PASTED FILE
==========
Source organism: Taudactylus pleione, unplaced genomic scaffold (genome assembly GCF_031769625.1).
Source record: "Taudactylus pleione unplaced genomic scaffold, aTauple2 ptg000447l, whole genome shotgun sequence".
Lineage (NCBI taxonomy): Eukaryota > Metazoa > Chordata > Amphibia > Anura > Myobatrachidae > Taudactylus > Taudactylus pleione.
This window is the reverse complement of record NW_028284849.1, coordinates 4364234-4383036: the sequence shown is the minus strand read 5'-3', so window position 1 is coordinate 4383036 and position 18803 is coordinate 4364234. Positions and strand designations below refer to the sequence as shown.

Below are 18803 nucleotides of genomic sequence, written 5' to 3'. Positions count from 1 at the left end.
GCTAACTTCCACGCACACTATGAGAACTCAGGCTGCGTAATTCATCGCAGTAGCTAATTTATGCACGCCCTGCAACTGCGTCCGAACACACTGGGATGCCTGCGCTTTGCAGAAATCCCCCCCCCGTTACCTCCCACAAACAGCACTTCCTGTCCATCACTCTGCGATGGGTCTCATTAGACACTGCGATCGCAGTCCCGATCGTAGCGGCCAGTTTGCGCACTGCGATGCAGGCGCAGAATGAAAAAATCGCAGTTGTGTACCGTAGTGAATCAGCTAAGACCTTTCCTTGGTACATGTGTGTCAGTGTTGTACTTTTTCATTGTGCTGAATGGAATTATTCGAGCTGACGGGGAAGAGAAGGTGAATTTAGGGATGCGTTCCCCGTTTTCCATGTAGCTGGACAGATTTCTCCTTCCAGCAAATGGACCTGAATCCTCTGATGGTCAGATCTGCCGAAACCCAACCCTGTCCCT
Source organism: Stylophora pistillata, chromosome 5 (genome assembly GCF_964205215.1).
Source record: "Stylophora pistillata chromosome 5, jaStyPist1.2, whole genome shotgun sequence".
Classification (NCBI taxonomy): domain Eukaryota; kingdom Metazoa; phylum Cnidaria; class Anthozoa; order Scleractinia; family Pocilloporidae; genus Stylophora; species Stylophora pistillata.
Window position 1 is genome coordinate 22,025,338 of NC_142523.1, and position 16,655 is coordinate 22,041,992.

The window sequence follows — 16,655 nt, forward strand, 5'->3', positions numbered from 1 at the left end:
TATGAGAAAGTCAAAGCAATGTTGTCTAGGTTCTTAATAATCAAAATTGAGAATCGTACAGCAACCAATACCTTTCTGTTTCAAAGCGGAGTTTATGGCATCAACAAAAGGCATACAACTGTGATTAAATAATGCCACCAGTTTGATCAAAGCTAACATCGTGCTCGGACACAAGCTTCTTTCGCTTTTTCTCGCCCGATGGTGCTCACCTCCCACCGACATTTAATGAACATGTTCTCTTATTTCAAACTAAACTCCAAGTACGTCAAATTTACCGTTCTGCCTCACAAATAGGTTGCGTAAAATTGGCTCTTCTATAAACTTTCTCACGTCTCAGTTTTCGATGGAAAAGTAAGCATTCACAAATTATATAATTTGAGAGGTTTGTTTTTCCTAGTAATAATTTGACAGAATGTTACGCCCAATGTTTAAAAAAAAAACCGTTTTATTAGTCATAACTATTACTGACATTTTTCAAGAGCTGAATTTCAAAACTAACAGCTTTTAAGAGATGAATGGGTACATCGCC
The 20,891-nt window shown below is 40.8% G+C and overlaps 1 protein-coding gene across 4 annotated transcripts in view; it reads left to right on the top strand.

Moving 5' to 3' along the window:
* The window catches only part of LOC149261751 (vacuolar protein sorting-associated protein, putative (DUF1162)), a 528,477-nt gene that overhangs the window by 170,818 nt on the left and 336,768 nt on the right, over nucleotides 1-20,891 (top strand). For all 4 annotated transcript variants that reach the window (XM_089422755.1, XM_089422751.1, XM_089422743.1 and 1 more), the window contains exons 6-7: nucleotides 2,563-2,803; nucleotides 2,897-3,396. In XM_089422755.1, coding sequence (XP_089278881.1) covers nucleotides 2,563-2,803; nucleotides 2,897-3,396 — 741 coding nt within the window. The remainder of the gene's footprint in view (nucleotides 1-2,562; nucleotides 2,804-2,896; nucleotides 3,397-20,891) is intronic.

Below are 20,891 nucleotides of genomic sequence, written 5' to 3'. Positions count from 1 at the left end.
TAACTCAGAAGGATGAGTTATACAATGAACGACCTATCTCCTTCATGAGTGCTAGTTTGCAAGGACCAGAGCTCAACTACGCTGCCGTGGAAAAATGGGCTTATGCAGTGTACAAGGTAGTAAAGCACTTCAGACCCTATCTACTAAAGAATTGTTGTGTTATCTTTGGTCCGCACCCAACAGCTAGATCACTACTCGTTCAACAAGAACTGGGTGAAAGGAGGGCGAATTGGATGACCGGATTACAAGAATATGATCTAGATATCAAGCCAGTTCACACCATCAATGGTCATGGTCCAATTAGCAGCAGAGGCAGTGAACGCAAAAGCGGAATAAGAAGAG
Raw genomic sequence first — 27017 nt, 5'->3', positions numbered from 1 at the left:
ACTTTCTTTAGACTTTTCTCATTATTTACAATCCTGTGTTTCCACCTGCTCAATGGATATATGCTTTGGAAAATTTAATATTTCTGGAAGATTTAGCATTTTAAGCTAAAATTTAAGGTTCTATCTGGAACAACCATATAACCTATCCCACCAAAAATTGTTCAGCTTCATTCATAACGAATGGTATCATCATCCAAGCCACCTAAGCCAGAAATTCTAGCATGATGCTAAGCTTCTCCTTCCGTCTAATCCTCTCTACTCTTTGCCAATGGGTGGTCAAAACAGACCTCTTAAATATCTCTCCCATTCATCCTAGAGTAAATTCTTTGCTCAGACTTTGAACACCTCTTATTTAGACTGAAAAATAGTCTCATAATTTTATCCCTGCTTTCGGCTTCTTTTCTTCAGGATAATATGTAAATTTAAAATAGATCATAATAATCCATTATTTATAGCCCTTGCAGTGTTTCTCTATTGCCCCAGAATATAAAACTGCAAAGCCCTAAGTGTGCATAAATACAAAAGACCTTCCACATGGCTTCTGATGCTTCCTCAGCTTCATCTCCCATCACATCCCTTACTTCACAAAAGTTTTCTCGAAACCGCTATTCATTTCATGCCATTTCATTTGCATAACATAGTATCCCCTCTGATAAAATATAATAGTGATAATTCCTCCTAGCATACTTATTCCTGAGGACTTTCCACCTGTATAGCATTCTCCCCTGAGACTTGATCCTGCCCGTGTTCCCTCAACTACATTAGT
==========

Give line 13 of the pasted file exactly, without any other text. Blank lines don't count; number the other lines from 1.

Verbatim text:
The 20,891-nt window shown below is 40.8% G+C and overlaps 1 protein-coding gene across 4 annotated transcripts in view; it reads left to right on the top strand.